Here is a final look. I will work on the shadows, color and the rest of the background and post it on a different post. I didn’t draw on my usual desk today because I am still taking care of my back. I feel better, thank you ^o^ But I still wanted to draw something and post it in here. So while I am resting, you can get busy and start drawing your own unique manga girl.


If you have any questions, comments or if you want me to do a post on something specific let me know \(^o^)/

 

And again, Ganbatte!!!

 

 

Sketching and Coloring a Manga page (or scene)

I hurt my back I couple of weeks ago..  >_>
So, I’m sorry I didn’t post anything for the past 2 weeks.
It was my fault. Sometimes I get too much into drawing and coloring and creating new manga characters that I lose track of my health.
It’s not healthy to sit for hours on your desk without stretching. Lesson learned :(

Okay, so for this post I will attempt to show how you go from having an idea, to producing the finished look. Because of my back injury I haven’t been able to finish it yet. But at least, what I have done so far might give you an idea of where to start.

Personally, I love sketching girls more than guys probably because I know more about a girl’s anatomy more than a boy’s. I already have drawn a couple of guys, but maybe I will make more posts about drawing both :D
Where do I get my ideas of what I am going to draw?
I usually like to challenge myself. So I start imagining action scenes that I would love to see in a movie. That’s where I pretty much get the rough idea of what I am going to do.
For this drawing, I sort of picture a girl falling from a roof. It’s an action scene, so she has sort of jumped from the roof while trying to aim her gun at her attacker.

Here is what I first came up with:

Screenshot (9)

 

It’s a very simple first draft, but this helps me get an idea of where I am going.
Personally, I thought she looked kind of floating; sort of like “laying” on the air. Not very action-like, so I started redrawing her upper body.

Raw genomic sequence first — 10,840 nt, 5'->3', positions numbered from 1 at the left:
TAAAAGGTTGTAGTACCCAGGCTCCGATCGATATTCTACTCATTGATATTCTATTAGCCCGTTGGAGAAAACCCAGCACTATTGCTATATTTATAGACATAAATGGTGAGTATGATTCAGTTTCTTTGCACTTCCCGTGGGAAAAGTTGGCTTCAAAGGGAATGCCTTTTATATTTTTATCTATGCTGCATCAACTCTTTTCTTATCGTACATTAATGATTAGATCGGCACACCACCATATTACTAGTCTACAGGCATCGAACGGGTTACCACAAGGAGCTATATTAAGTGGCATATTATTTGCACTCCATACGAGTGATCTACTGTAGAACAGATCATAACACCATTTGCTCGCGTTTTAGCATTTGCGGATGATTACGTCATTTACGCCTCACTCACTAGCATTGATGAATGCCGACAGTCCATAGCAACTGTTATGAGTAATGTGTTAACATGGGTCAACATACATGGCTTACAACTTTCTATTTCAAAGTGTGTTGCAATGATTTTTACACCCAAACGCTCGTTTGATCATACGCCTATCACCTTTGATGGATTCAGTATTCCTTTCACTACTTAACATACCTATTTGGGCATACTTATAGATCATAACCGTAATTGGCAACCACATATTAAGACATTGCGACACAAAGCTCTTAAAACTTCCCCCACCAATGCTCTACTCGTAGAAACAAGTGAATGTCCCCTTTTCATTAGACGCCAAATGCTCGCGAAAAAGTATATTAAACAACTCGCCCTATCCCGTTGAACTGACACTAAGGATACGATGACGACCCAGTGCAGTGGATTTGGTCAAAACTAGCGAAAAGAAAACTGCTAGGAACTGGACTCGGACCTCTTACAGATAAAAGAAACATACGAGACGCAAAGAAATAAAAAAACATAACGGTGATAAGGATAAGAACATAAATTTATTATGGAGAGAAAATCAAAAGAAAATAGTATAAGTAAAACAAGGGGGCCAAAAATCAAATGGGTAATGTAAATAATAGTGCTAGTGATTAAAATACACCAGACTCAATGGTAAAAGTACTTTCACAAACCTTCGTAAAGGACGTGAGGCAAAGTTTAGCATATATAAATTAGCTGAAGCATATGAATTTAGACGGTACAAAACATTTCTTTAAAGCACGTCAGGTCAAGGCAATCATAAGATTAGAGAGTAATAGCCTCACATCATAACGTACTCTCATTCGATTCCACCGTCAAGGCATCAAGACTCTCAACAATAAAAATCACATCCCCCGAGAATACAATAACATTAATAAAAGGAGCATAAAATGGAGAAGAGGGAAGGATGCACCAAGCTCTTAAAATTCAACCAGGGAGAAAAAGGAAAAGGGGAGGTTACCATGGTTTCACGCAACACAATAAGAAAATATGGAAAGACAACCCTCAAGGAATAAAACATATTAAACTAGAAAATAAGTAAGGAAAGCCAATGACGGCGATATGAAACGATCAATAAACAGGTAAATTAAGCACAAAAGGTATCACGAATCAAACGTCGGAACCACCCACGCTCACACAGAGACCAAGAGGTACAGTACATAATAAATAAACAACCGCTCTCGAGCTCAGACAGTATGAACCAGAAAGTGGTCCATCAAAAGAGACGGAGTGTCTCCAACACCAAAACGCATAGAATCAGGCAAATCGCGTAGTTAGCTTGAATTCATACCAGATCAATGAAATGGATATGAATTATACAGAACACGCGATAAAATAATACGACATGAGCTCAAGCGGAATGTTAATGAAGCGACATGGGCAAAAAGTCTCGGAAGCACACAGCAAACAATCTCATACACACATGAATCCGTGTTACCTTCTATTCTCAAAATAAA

)

If you are using MangaStudio, layers will be your best friend. Use different colors for each layer to make your sketching easier.

 

Purple is not a color I like to use for sketching. I don’t know, there is something about red, blue and green that gives me a much clear sense of what stage drawing is. ^o^ But when I do use it, it’s for the basic details. I love high socks and short pants, so that was easy to come up with. For the shirt…. I kind of wanted a much tighter fabric. But I also wanted to show some movement, so I opted for long-sleeve loose shirt.
At this point, I start to ink. Even when I don’t have all the details figure out, inking gives me a sense that I am almost done with the technical part of drawing.
Once the inking process is done, I start to play around with colors. I right away wanted the light source to come from the top, thus I used many brushes and colors to get the “highlight” effect.

 

P.S. if you want me to do a post on coloring leave a comment and let me know ^o^

 

Now, at this point, I sort of started to freak out about the background. I did a lot of sketches and that’s when I noticed that this was a close up of the character falling. I thought I wanted to draw windows, or buildings (I am so doing that for another post ^_^) but I wanted her to be sort of like the main thing going on for this drawing so then I decided this was happening during night.

 

Hands and feet are big things for me, so I always leaving them for last.
Personally, I am not too sure about owning guns and stuff. But this was an action scene, so I had to go for my initial idea of drawing a gun.

So this is how far I have gotten because I was forced to rest at bed for two weeks and was not allow to put pressure on my lower back. Also my current chair is not ergonomic, something that needs to change soon ^_^

One of the things I enjoy is having an idea in my head, and turning it in a drawing I can easily share.